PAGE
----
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Topic Title: 2391-20 help
Topic Summary: Working out diversity
Created On: 04 March 2011 06:32 PM
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 05 March 2011 06:19 PM
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12216

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Many thanks to you all for your replies.
Dale. no i wont be sitting the exam until june.
sorry kJ i should have said 2391-20 (design & verification. it is the 2391-20 (old 2400) was told that i should find this not as difficult as when i took the 2391-10 inspection & testing (which i managed to pass).

many thanks again for all your help

Regards
Martin
 06 March 2011 07:27 PM
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flashtestdummy

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Hopefully someone can advise me on this, im on this course as well and I am trying to work out the diversity for my socket circuits.
No information has been given as to approx loading per point etc, but it is a commercial installation comprising workshop, offices, and showroom

DB1 - 4No 32A Ring Finals
DB2 - 4No 32A Ring Finals
DB3 - 5No 32A Ring Finals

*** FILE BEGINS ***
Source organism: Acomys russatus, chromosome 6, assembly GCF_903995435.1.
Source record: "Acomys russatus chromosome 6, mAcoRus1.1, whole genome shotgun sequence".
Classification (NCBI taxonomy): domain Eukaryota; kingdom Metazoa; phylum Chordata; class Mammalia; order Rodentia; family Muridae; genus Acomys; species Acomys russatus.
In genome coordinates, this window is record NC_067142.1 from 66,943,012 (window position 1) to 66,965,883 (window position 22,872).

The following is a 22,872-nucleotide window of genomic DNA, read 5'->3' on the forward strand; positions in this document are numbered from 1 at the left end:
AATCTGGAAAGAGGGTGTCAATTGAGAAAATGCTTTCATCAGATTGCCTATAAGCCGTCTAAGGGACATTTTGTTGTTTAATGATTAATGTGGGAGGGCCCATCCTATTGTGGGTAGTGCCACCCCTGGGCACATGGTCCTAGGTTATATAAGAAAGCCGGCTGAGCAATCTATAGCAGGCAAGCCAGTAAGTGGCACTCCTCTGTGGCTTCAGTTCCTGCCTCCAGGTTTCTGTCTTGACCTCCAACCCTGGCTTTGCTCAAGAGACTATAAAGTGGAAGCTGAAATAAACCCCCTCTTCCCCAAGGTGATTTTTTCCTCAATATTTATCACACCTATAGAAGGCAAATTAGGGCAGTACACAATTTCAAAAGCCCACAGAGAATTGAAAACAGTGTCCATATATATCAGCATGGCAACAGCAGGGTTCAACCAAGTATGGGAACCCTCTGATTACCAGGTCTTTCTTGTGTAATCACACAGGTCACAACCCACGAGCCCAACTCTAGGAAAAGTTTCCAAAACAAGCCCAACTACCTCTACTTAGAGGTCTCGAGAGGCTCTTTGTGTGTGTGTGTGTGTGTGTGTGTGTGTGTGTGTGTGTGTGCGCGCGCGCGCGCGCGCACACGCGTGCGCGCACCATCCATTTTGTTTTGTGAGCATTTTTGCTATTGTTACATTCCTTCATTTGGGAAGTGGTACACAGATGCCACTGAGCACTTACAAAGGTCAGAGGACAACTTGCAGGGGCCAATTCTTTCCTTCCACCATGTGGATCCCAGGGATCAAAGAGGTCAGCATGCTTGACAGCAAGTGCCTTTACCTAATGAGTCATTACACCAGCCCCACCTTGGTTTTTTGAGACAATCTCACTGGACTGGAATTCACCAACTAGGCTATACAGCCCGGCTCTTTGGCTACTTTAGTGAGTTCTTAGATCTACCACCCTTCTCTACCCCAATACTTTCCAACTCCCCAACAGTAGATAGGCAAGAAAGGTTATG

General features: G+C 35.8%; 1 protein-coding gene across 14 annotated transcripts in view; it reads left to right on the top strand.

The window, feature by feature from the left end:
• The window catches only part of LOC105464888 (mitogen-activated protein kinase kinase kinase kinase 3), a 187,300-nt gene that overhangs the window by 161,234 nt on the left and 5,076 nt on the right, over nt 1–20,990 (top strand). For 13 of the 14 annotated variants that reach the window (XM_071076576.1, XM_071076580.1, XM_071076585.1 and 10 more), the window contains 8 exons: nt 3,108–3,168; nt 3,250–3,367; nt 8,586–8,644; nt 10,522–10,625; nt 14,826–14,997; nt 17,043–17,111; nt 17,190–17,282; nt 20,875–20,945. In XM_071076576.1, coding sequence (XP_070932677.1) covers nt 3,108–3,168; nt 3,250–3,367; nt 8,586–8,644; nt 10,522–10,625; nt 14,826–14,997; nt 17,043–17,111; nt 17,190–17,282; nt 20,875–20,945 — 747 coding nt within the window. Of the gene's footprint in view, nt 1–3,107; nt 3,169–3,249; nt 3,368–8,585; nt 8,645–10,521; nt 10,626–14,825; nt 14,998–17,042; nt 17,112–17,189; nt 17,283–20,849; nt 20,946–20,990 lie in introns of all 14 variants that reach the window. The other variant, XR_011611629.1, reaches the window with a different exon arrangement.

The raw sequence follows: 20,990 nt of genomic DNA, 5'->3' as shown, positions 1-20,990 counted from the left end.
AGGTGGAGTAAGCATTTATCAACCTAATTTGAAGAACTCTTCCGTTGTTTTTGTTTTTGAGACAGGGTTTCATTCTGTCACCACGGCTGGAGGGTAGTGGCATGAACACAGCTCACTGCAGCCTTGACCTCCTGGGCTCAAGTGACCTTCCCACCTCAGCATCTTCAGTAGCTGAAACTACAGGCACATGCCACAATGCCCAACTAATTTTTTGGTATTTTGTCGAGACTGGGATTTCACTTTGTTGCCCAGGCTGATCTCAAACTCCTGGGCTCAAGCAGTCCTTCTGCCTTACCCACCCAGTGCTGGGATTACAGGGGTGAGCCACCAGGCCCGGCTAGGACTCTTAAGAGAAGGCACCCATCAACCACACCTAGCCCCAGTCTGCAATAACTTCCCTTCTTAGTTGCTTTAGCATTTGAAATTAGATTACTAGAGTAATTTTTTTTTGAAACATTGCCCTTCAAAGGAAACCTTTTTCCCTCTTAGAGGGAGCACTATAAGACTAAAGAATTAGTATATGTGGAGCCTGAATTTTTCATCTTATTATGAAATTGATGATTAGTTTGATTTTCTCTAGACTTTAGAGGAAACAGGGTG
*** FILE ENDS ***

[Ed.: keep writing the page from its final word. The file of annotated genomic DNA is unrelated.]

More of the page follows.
DB5 - 1No 20A Radial

How would I go about this if I dont know my current demand of largest point of utilisation and of every other point of utilistaion?

Many Thanks
 06 March 2011 07:44 PM
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Dale76uk

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Page 96 OSG might be a good start
 06 March 2011 07:48 PM
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flashtestdummy

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Originally posted by: Dale76uk

Page 96 OSG might be a good start


What a waste of a post.
 07 March 2011 07:53 AM
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OMS

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Originally posted by: flashtestdummy

Hopefully someone can advise me on this, im on this course as well and I am trying to work out the diversity for my socket circuits.

No information has been given as to approx loading per point etc, but it is a commercial installation comprising workshop, offices, and showroom



DB1 - 4No 32A Ring Finals

DB2 - 4No 32A Ring Finals

DB3 - 5No 32A Ring Finals

DB5 - 1No 20A Radial

How would I go about this if I dont know my current demand of largest point of utilisation and of every other point of utilistaion?

Many Thanks


Get into the habit of converting your circuit arrangements to a w/m2 basis.

For the offices you could use somewhere in the region of 30w/m2 based on occupancy of 1 person per 10m2

For the showroom probably about half that unless you expect to plug "display type lighting" into socket circuits - the demand will also be time stepped (generally cleaners of out of hours use) - if there are workstation in the showroom go for about 300W per workstation.

The workshop is really dependent on the function but somewhere around 50W/m2 would cover most applications.

When you have this data then you can decide what area a circuit covers (you can apply the same approach to lighting) you have a design current per circuit.

For your point loads (water heating, ventilation, cooling etc) you need to take a sensible view on what the load represents rather than just lumping nameplate ratings to them